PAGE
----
Dining Bolognese Style


Window-shopping in any large Italian city can be one long torment. One window shows the latest in Italy’s chic and lovely fashions. Lose ten pounds and you too could look like the svelte mannequin in the Armani outfit.

But the next window artfully displays delicate pink prosciutto and spicy mortadella, crusty loaves of golden bread and fragrant apple fagottini, great rounds of parmesan, provolone and torta di gorgonzola in mascarpone. Tempting, seductive – irresistible.

Bologna Dining

In Bologna, in the heart of the rich rolling countryside of Emilia-Romagna in north central Italy, the battle is over; the war is lost. Food wins, hands down.

Called La Dotta – the learned one – because of its great university, the oldest in Europe, Bologna is also nicknamed La Grassa – the fat one – because of its rich cuisine.

“Rich” is an understatement. The classic Ragu Bolognese includes all the usual suspects _olive oil, tomato paste, onions, carrots, celery and wine. But it also calls for butter, bacon, pork, beef, sausage, chicken livers and liberal dollops of cream.

All Italians think the cuisine of their own hometown is the best in the country. But they all agree that Bologna’s comes next. Gourmands among them will drive for hours to enjoy a leisurely meal of lasagna, veal cutlets and torta di zucchini4 (all of them all Bolognese) in one of the city’s renowned restaurants.

Walk along any of the broad streets that radiate out from the town’s central square Piazza Maggiore. Try Via Rizzoli, for instance, on a pleasant sunny morning in late winter. Already cafÈ tables are set out under the high portico that covers the sidewalks. White-coated waiters deftly balancing trays of espresso and slender glasses of liqueur thread their way through the throngs of well-dressed customers. Hanging over all is a mélange of scents: strong dark coffee and cigarettes, perfume and Amaretto. Mix in the aromatic smell of roasting chestnuts from the open-air charcoal brazier on the corner, and the mÈlange becomes intoxicating.


Posters plaster the ancient walls, announcing jazz sessions,
rock concerts, lectures, yoga courses, religious ceremonies,
political demonstrations.

This city of 500,000 is off the beaten tourist track for North Americans. But Bologna is famous across Europe for more than its rich cuisine. It’s also known for its medieval architecture, left-leaning politics, well-run public services, its dynamic economy and the mellow, relaxed, democratic style of life enjoyed by its prosperous citizens.

Itís a lifestyle that can be soaked up merely by strolling the streets on a mild winter morning, browsing in one of the city’s many bookstores or stopping for a cappuccino at a crowded bar in the lively university district. Posters plaster the ancient walls, announcing jazz sessions, rock concerts, lectures, yoga courses, religious ceremonies, political demonstrations. Scholars walk briskly along carrying bulging briefcases and sporting the inevitable berets. Black-clad students sit in a circle on the limestone steps, listening to a bearded young man in a Mexican serape strumming a guitar and singing Italian folk songs.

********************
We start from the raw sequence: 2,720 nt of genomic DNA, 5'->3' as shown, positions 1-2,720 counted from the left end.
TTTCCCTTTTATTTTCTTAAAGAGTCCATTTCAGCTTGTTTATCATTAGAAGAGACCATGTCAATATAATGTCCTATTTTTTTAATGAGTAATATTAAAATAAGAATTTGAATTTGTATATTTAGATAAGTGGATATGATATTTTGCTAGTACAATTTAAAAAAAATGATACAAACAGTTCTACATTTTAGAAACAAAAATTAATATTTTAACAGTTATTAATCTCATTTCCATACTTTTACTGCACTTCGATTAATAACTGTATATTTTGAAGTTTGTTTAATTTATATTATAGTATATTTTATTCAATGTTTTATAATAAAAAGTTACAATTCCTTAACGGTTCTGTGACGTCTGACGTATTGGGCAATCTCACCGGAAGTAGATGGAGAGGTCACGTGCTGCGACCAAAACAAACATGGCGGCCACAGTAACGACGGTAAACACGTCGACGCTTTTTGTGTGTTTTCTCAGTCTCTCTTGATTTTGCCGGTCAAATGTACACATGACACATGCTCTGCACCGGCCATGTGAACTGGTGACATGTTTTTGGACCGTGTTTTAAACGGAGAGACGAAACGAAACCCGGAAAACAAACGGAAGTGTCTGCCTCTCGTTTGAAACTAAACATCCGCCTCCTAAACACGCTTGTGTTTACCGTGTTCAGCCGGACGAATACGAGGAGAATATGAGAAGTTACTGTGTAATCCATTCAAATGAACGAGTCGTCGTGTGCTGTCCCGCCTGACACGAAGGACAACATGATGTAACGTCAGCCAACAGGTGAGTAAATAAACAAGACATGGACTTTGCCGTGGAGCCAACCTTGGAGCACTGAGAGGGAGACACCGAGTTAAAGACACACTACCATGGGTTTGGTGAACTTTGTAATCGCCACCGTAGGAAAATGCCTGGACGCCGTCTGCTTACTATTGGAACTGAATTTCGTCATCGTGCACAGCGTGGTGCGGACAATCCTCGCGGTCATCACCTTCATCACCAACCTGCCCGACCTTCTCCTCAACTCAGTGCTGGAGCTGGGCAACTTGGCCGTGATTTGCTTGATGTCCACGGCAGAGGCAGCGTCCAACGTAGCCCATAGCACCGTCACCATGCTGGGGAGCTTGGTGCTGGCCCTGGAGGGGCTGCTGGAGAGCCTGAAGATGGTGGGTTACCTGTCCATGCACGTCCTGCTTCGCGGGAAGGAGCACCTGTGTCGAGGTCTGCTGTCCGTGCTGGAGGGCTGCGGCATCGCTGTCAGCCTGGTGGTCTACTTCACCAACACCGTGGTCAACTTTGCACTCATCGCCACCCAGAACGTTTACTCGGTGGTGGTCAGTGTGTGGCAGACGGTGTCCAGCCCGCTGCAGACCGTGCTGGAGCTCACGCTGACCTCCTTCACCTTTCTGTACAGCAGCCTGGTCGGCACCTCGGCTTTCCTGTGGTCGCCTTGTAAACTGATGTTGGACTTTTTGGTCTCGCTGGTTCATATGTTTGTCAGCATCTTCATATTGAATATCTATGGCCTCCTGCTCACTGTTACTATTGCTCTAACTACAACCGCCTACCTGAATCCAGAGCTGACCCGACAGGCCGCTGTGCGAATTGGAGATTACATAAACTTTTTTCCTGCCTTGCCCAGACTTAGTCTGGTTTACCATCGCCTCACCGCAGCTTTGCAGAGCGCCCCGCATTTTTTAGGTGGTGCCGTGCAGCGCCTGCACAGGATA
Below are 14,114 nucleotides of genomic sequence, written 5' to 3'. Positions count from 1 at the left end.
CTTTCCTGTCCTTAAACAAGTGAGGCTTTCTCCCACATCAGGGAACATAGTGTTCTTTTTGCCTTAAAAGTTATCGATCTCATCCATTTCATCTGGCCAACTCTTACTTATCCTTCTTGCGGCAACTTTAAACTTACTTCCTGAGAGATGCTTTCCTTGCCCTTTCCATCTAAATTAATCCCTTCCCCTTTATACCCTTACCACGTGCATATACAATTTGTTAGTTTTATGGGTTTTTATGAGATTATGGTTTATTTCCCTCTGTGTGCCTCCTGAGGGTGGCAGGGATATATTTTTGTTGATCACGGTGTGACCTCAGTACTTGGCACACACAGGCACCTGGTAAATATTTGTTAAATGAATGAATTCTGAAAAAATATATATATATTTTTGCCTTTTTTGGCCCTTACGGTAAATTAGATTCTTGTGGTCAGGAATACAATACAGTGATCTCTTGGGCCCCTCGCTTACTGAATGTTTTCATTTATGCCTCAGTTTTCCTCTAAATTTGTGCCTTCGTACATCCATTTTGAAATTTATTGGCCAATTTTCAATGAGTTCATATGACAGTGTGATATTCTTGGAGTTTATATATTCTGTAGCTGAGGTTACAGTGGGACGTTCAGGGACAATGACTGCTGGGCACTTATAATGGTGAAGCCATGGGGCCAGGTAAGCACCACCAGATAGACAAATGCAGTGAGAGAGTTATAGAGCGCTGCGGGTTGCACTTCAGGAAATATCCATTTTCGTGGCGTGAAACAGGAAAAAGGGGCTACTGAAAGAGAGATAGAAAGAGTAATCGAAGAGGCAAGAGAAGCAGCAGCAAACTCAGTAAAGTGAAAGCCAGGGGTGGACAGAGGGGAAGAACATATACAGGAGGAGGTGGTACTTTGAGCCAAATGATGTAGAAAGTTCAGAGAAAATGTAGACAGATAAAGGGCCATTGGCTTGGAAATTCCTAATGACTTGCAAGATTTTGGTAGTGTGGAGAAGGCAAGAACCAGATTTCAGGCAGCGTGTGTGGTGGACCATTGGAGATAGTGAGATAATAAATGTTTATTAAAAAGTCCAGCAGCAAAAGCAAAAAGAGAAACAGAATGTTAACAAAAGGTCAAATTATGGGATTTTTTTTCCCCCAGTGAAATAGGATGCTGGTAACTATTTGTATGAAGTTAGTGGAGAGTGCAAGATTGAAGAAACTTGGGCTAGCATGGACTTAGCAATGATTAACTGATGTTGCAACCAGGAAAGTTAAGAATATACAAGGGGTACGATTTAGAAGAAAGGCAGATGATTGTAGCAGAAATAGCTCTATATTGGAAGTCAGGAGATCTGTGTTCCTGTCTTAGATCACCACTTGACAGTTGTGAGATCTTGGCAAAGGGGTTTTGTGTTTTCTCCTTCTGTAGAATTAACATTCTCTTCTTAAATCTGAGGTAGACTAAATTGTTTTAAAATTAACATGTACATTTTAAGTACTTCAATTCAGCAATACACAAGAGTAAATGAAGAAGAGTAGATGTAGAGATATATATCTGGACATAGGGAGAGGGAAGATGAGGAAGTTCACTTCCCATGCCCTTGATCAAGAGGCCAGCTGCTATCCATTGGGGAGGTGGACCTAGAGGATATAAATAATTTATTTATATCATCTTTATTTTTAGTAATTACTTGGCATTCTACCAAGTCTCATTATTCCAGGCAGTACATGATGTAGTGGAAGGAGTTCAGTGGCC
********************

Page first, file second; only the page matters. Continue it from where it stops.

But it’s in Bologna’s restaurants where it all comes together, the great food, wealth, sophistication and camaraderie – that sense of social solidarity that is so pervasive in Bologna, and unusual in a country where birth, money, profession and appearance still count for a lot.

Guidebooks can always tell you where to find a good meal in Bologna. But I had my own method – follow the fat man. At noon the second day in the city, I followed one such chubby fellow, well dressed and prosperous looking, down a narrow street just off Via Rizzoli, through an even narrower lane between two medieval buildings, and then down a dark, twisting alley past scaffolding and overhauling balconies to the door of the Antico Ristorante Benso (Old Benso Restaurant).

There I was in a room of pink and white tablecloths, sparkling wine glasses and gleaming silver, with a roaring fire, flagstone floor, vaulted ceilings and dark medieval beams. I chose the lasagne alla Bolognese over the pasta with four kinds of mushrooms, skipped through the main course, and went straight to dessert. There the choice was more difficult. Seeing my hesitation, the waiter insisted on bringing a plate with a little bit of everything: torta di riso, créme caramel, glazed apple crostata and Saccher torte, along with a little bowl of warm roast chestnuts and a cup of espresso to end the meal.

I followed one such chubby fellow to the Antico Ristorante Benso

Later that week, riding a crowded early morning train to Rome to catch my flight back to Canada, I could hear two men and a woman in the adjoining seat talking heatedly about something. I remembered how I longed to learn the language when I first rode the trains of Italy, sure that these intense conversations were full of stories of love and death, politics and intrigue. Now I could understand the language and I knew what these passionate conversations were all about. One of the men, his hand cupped before him, was saying, “First you take the tomato and you slice it very thinly.”


Mortadella: a type of Italian smoked sausage.
Fagottini: small turnovers.
Torta di gorgonzala in mascarpone: cake made of gorgonzola and mascarpone cheese.
Torta di zucchini: zucchini cake.
Torta di riso: rice cake.
Crostata: pie.

About the Author: Liz Guccione is a Toronto-based freelance journalist who has written for CBC Television and Radio, and for many Canadian magazines, including Chatelaine, Homemakers, Maclean’s, and the Financial Post Magazine.

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